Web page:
He instead suggested the use of Natural Family Planning methods as the “best alternative” for married couples, as well as increased “funding of chastity and abstinence education in Uganda.”

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He called on every citizen of Uganda “to stand up and be counted as a lover of life” and become a “protector of the voiceless and defenseless unborn children being aborted every day.”

Wabomba is heeding his own advice by acting as director of the Pregnancy Help Center in Jinja, the second largest city in Uganda. The town of 87,000 is perched on the shores of Lake Victoria.


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UN tells Chile and Peru to legalize abortion

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By Guilherme Ferreira Araújo

On July 7 and 8, the United Nations Human Rights Commission (UNHCR) discussed Chile’s abortion laws and issued a report asking for liberalization of those laws.

According to the report, Chile “should establish exceptions to the general prohibition of abortion, contemplating therapeutic abortion and in those cases in which the pregnancy is a consequence of a rape or incest.”

Chile is one of the few countries that prohibits abortion in all cases.  So far, the country has managed to stand against internal and external pressure to legalize abortion.

But during her campaign, President Michele Bachelet promised to make the legalization of abortion a priority.  Indeed, last May she stated that her intention was to reopen the debate so that the government could approve therapeutic abortion before the end of this year.  The U.N. report also said that Chile “should make sure that reproductive health services are accessible to all women and adolescents."

One of the reasons the UN is using to pressure Chile’s government to change their abortion laws is the high number of clandestine abortions allegedly taking place in Chile. The UNHRC points to “official data” showing 150,000 annual clandestine abortions. However, not only is it impossible to corroborate that figure, but other sources show that this number could be exaggerated by a factor of 10.  According to an article published in the Chilean news publication, Chile B, the annual number of clandestine abortions in Chile may vary between 8,270 and 20,675.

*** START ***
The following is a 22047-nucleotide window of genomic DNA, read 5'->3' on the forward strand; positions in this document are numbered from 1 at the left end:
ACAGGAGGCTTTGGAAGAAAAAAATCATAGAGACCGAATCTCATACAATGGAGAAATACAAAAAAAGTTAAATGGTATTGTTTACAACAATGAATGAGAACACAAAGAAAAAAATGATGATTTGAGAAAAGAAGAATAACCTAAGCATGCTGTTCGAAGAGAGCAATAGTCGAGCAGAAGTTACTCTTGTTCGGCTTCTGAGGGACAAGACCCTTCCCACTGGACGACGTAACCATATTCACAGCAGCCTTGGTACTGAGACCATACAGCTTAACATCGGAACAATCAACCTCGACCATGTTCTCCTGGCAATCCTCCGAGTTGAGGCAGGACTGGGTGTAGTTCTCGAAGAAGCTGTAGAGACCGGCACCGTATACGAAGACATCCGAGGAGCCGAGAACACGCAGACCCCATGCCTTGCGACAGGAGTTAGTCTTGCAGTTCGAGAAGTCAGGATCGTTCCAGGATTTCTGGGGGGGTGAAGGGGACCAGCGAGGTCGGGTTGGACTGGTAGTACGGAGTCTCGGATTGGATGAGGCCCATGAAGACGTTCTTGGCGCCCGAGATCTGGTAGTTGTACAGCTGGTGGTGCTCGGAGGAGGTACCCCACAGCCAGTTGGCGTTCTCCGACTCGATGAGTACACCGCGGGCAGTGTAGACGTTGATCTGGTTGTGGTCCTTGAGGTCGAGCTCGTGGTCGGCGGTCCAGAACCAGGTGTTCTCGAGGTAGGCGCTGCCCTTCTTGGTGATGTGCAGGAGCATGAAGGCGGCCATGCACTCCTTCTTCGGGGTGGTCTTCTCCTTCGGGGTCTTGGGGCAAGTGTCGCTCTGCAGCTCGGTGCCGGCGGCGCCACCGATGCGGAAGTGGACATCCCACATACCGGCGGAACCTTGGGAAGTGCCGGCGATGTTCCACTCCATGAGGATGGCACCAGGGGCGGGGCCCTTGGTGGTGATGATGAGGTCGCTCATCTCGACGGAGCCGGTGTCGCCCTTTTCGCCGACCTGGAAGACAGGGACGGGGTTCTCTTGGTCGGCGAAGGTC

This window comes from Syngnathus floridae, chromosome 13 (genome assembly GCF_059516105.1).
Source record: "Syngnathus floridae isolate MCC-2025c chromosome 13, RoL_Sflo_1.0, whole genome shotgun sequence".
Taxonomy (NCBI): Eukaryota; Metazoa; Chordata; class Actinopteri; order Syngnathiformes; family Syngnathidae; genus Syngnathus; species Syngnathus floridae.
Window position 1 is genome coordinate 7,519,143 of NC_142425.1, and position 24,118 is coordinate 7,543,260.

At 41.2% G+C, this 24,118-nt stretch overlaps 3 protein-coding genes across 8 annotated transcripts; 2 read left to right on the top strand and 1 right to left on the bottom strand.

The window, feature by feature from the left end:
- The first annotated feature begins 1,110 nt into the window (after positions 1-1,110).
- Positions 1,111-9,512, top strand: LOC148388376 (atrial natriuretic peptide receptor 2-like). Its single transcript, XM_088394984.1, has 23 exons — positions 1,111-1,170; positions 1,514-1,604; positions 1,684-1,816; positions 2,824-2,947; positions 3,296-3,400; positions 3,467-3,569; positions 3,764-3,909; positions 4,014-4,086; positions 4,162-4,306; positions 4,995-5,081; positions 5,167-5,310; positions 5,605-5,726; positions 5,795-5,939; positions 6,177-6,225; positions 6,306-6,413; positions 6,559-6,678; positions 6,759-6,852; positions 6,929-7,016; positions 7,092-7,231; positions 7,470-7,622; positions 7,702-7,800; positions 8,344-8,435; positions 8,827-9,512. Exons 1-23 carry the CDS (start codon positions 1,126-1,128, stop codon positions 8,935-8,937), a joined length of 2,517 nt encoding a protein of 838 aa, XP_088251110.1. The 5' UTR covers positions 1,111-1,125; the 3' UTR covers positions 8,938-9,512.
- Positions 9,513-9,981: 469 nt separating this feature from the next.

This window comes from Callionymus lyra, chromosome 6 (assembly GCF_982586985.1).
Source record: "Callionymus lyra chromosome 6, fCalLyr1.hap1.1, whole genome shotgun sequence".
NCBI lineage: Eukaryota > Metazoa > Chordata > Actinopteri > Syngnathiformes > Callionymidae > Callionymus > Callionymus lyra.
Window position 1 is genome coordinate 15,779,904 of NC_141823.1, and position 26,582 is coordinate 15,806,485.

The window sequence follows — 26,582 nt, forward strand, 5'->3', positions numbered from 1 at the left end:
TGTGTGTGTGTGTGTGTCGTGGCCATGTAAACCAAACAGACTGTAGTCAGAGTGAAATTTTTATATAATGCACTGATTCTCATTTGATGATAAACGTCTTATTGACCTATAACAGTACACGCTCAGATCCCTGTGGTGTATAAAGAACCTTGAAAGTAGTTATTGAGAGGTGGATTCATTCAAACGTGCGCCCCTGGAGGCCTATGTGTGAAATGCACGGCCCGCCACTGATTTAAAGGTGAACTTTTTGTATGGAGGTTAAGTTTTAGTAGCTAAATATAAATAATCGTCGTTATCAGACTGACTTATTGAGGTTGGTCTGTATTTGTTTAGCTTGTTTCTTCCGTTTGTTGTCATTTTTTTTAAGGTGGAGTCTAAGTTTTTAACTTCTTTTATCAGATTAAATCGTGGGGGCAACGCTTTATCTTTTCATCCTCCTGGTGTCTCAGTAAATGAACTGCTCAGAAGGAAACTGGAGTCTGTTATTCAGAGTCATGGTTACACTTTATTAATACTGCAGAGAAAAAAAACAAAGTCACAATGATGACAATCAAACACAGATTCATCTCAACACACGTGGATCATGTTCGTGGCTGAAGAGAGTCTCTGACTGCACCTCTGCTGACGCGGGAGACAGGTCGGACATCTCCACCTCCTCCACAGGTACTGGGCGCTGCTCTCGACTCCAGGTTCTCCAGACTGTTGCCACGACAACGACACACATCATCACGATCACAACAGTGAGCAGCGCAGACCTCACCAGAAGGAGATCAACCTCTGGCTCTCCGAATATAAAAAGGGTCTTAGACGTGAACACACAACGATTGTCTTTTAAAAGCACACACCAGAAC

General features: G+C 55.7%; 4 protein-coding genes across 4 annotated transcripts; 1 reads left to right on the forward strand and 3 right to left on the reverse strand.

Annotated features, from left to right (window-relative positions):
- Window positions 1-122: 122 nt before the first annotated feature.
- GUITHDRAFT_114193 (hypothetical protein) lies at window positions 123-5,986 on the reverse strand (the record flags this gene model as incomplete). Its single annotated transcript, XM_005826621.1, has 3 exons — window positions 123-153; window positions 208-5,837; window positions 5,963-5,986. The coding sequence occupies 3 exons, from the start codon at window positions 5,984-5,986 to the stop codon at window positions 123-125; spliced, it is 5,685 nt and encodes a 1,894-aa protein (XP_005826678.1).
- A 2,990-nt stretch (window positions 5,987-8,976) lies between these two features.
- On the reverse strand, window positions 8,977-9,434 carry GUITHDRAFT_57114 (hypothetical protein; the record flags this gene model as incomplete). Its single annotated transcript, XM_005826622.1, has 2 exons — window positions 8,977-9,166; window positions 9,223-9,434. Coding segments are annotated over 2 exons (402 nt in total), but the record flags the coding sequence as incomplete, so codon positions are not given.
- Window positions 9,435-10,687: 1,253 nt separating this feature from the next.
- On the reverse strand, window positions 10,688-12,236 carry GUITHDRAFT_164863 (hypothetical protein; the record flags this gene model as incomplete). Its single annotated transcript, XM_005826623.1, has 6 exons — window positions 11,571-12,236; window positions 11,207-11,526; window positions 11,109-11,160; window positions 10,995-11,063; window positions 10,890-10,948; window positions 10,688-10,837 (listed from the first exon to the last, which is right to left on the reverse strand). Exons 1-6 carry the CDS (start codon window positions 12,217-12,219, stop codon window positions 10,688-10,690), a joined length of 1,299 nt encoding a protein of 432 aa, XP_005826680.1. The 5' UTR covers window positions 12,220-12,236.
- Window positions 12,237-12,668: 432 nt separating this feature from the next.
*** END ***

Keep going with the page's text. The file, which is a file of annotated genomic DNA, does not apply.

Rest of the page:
Inflating the number of illegal abortions and maternal mortality is a common tactic of the pro-abortion movement’s effort to legalize the deadly practice. Dr. Bernard Nathanson, founder of the National Abortion Rights Action League (NARAL), famously admitted the tactic after becoming pro-life.

“We claimed that between five and ten thousand women a year died of botched abortions,” he said. "The actual figure was closer to 200 to 300 and we also claimed that there were a million illegal abortions a year in the United States and the actual figure was close to 200,000. So, we were guilty of massive deception."

Chile has also been used as a prime example that legalized abortion does not reduce maternal mortality.

A study published in 2012 by Plos One Institute found that since 1989 when Chile banned abortion, there has been an annual decrease in maternal death. That study, and others compiled and published by the Chilean MELISA Institute strongly challenge the myth that abortion is safe or even necessary to increase maternal health.